We are back once again with a 97.3 ESPN Phillies mailbag.  Each week we take your questions and talk about them on the Sports Bash with Mike Gill every Tuesday.  Send your questions anytime on Twitter to @FrankKlose or send a text to the text board at 609-403-0973.

Is Cole Irvin destined to become another J.A. Happ, a crafty lefty the Phils hate so much, they drive him away to success in another organization?

Before addressing Cole Irvin, I think it's important to make sure we remember what happened with J.A. Happ.   Happ was seen as an asset in the Phillies organization then the team traded him at the 2010 trade deadline.  It was not in any way that the Phillies wanted to give up on Happ; it was the opportunity to acquire starter Roy Oswalt, a premium pitcher in the major leagues.

But let's also remember that Happ took a while to find success.  Happ went to the Houston Astros and posted a 5.35 earned run average his first full season there.  Then, after going 7-9 with a 4.83 earned run average he was traded to the Toronto Blue Jays, where he posted similar results.  Only after Happ went to Seattle and then was traded to Pittsburgh did he start to put things together.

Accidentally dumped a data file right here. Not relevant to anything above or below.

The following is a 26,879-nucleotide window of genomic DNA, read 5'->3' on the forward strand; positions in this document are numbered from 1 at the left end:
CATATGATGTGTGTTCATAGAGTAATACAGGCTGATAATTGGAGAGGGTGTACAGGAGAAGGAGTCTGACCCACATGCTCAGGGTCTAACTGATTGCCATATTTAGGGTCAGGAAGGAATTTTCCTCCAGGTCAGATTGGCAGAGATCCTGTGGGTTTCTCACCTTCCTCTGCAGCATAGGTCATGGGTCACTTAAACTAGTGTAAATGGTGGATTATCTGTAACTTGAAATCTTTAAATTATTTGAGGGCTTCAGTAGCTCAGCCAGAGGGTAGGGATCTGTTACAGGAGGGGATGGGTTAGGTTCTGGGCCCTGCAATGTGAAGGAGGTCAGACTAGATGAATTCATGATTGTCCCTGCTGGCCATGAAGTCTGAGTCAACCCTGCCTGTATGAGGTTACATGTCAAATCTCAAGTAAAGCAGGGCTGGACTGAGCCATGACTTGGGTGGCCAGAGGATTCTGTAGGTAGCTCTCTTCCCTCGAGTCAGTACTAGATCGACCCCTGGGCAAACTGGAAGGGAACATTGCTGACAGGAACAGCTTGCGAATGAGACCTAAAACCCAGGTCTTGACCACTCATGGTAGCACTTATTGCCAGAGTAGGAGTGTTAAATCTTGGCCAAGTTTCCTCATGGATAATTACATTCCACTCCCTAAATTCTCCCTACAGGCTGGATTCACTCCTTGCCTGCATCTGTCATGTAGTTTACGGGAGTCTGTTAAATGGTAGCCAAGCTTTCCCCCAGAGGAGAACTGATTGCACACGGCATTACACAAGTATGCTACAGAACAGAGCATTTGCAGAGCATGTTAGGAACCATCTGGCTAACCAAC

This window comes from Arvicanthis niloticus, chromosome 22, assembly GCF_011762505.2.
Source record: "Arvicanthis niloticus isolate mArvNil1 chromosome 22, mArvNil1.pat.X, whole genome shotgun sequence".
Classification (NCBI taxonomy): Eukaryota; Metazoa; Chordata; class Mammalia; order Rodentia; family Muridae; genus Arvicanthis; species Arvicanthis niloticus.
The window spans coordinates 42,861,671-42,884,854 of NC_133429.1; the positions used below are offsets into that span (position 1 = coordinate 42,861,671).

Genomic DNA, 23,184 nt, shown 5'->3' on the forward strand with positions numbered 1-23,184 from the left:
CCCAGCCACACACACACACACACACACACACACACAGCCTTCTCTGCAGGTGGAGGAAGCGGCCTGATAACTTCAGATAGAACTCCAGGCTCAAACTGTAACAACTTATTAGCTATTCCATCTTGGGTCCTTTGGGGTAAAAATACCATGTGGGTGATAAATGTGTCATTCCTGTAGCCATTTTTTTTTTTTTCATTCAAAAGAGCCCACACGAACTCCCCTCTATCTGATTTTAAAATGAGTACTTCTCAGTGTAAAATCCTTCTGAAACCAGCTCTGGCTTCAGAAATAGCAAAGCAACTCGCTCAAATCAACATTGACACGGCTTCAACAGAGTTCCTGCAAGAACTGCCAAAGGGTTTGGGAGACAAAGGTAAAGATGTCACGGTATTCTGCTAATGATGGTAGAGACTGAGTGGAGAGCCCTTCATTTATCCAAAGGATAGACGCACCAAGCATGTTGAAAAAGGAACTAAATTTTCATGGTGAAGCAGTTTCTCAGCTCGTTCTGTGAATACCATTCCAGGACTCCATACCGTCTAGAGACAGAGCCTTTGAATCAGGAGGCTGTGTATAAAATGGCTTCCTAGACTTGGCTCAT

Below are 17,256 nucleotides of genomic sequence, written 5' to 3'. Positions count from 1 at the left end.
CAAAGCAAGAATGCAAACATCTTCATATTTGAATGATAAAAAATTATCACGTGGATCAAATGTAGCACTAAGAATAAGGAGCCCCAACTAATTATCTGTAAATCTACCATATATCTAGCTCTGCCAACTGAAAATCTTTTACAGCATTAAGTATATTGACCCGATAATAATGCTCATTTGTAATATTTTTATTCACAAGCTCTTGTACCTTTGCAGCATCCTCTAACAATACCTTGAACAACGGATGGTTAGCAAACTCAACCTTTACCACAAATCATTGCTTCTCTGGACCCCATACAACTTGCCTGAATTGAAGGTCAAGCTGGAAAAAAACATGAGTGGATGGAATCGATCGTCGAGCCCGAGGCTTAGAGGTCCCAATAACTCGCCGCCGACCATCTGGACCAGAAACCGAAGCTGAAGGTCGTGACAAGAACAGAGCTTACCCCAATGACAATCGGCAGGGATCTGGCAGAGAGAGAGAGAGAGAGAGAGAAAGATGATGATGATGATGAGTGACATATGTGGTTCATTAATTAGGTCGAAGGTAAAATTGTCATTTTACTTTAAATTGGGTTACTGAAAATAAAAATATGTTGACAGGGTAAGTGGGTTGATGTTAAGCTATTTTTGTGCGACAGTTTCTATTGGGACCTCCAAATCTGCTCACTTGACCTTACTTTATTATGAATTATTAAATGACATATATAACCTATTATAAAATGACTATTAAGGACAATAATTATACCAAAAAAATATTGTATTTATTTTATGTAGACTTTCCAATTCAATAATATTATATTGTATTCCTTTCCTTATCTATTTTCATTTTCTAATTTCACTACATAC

So for the Phillies to get the good Happ, they would have had to sit through five mediocre-to-poor seasons first AND re-sign him to a new contract. That would not have worked well with the competing Phillies.  But they recognize the value he has now and strongly considered signing Happ this offseason.

As for Irvin, the Phillies are high on Irvin.  You may remember, the Phillies allowed Irvin to make the first Grapefruit League start, and gave him subsequent starts including one after he had moved to minor league camp so they could see what they have.  Irvin went to Triple-A to start the season, but he has the attention of the Phillies.

In five starts so far at Triple-A, Irvin is 2-0 with an earned run average of 1.82.  He has truck out 18 in 29 2/3 innings pitched, and walked six.   So far the start is good. Irvin could get an opportunity at some point this season.  Not on the 40-man roster, the Phillies would have to make room for him.

But fair warning: the Phillies could find themselves in the same situation they were in back in 2010.  Should the Phillies wish to acquire an established veteran left-handed starter such as Robbie Ray, Madison Bumgarner or Mike Minor, the team sending one of those players to the Phillies might want a young lefty in return, who could step into the rotation right away.  That very well may be Irvin.

So in summary, the Phillies really like Irvin so far in their system and he could make an appearance some point this season.  Or, he might be the value that lands them an arm later.  However, that does mean they "hate" him.

Is it time for the Phillies to give up on Roman Quinn?

The latest injury to speedy outfielder Roman Quinn was a double disappointment.  The first part was poor play as the sub for center fielder Odubel Herrera, the first open opportunity Quinn had to show he could play center field.  After that came a groin strain that was the latest in a string of unrelated injuries.